Third lesson: How to handle a decreasing-radius turn. You know the one… where you head into the corner happily, only to find out that the corner is getting tighter and tighter and tighter and the next thing you think, “Oh &^@%!”. Yup. You just met the decreasing-radius turn. This was setup as a series of cones rounding a normal corner and then there was a gap in the cones that you needed to get the car through. Hence: your decreasing radius corner. If you were conservative and took it slowly, you had to speed up the next time! After making the corner, we were asked to come to a stop. Much, much easier at slower speeds. And much less dust was flying at those lower speeds too. Of course, taking it at speed was an excellent lesson, which some of us embraced more fully than others!
Fourth lesson: How to drive in a continuous circle (a.k.a. skid pad test). Seems easy enough. You just keep driving in a circle. But with the Skid Monster, you’d be turning to the right continuously, while the rear end of the car was spinning around and following the direction the front end was taking. It felt as though we weren’t driving, but actually continuously spinning! I felt like James Bond on an oil slick and was doing really great, till Jeff “pulled the lever”. The one that sent us into an unrecoverable spin and no amount of counter steering saved me that time. I countered by turning the wheel “hard over” to the left, and then there was nothing else I could do. We spun out and the car stopped. I’m pleased that I was not one of the two students who actually killed the engine when we spun out (I’m still not quite sure how that happened in an automatic, but I know that mad skilz were involved).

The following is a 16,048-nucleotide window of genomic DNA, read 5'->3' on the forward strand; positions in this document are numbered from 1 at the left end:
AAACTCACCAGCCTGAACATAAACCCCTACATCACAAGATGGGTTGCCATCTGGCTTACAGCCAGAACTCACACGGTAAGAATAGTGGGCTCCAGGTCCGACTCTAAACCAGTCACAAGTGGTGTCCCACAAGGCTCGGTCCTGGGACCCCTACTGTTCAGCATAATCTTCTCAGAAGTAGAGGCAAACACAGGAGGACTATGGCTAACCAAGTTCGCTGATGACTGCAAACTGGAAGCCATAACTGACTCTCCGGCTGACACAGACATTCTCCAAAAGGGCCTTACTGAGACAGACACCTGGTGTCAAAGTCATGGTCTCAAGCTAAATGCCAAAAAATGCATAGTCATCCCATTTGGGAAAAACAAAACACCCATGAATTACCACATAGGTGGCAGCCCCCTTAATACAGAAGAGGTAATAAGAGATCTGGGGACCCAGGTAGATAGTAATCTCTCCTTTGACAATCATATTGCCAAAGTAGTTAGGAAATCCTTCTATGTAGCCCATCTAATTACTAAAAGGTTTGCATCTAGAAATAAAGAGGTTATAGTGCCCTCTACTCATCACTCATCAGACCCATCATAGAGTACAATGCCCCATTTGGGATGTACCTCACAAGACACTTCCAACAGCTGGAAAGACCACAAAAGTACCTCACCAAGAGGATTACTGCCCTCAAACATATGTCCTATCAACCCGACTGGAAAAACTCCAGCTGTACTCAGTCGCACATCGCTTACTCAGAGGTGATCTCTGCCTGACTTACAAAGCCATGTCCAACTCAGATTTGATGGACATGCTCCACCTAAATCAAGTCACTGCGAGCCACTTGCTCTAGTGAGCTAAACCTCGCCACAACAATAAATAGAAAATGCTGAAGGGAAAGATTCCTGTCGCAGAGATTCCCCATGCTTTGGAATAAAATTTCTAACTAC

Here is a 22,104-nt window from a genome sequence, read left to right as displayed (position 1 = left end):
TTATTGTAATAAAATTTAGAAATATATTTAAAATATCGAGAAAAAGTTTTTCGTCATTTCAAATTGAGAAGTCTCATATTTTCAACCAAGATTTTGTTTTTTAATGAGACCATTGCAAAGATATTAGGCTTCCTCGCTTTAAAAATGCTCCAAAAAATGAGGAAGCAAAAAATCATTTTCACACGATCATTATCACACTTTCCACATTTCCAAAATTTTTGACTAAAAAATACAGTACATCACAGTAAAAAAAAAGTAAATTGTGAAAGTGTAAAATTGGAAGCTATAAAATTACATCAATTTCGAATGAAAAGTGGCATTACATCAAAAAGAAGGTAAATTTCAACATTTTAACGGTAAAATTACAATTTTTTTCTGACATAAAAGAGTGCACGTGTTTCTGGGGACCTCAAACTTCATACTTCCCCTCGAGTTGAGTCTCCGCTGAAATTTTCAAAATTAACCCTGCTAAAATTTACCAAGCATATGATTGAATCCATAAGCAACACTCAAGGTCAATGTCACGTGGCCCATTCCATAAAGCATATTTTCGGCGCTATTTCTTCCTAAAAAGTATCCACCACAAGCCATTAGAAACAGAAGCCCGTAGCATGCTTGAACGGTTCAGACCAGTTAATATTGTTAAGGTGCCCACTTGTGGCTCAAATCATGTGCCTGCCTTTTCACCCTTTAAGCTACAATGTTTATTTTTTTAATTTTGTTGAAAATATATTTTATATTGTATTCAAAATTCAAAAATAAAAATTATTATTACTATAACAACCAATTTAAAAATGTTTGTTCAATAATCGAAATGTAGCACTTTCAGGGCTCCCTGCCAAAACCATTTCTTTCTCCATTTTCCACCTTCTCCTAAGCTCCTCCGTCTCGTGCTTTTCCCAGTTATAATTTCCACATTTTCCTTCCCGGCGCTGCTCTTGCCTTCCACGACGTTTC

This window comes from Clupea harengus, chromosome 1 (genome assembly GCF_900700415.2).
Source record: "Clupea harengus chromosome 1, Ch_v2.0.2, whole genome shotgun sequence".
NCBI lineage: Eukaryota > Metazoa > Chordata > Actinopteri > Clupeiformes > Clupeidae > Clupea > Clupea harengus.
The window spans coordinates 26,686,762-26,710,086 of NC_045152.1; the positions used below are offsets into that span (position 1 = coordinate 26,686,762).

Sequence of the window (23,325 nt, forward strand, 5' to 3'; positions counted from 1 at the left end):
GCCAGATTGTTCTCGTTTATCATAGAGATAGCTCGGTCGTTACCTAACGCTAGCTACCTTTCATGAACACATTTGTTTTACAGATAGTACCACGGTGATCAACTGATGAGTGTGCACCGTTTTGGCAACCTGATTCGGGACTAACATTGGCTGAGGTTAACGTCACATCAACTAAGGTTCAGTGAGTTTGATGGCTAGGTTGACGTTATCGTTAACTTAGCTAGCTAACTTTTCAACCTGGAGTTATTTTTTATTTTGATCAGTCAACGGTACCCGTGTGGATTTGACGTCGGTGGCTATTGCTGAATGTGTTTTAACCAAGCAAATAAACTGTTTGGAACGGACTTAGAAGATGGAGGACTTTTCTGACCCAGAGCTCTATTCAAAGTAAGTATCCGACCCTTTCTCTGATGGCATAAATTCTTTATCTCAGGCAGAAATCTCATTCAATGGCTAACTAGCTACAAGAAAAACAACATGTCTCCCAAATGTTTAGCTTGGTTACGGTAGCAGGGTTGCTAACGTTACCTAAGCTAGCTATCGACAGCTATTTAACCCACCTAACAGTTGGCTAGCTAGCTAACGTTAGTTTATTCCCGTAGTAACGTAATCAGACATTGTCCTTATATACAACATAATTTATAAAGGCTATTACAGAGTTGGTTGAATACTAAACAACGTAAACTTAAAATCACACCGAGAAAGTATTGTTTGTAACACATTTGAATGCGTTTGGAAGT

Fifth lesson: How to avoid an obstacle in the road. You know the scene. You’re driving down the highway, having a grand old time, and the next thing you know, the truck in front of you drops a refrigerator in your path! Or a mattress (don’t laugh, I’ve seen someone high-centered on a mattress before), or a lawn-mower, or a car just fell off the tow-truck (hey, anything can and does happen out there). Regardless of the obstacle, how you react to that obstacle is key. It’s also about knowing your surroundings. Can you switch lanes, or are you completely boxed in? If you can move safely around it, what do you do? In our case, we’d be driving straight toward the object gaining speed. Jeff would call out, “Turn left!” or “Turn right!” and we had to turn the wheel in that direction, then as the car started to skid, counter steer the other direction (but not too far) to bring it back around, then stop. It was my favorite lesson of all of them! The last time I did it, I just knew I was going to be thrown a monkey wrench. He’s telling me, “Go faster. Faster. Faster!” and the car was all over the place. I’m heading toward the obstacle and the car is fishtailing left, then right, then left, and the back end is heading right, the front is heading left and I thought, “I bet you he says, “go right”, which of course, he did. ACCCKKKKK!!! I turned right and the car came around, but then I had to hurry up and counter back to the left, then adjust a bit right and then hit the brakes! I cannot believe I didn’t hit the obstacle. Mary-Ellen tagged the cones on that drill a few times and it sounded like she ran over a person. We were all giggling about “you ran over the baby!”. One of the other students actually took out the entire obstacle (a plastic sign), which Sia had to go put back into place!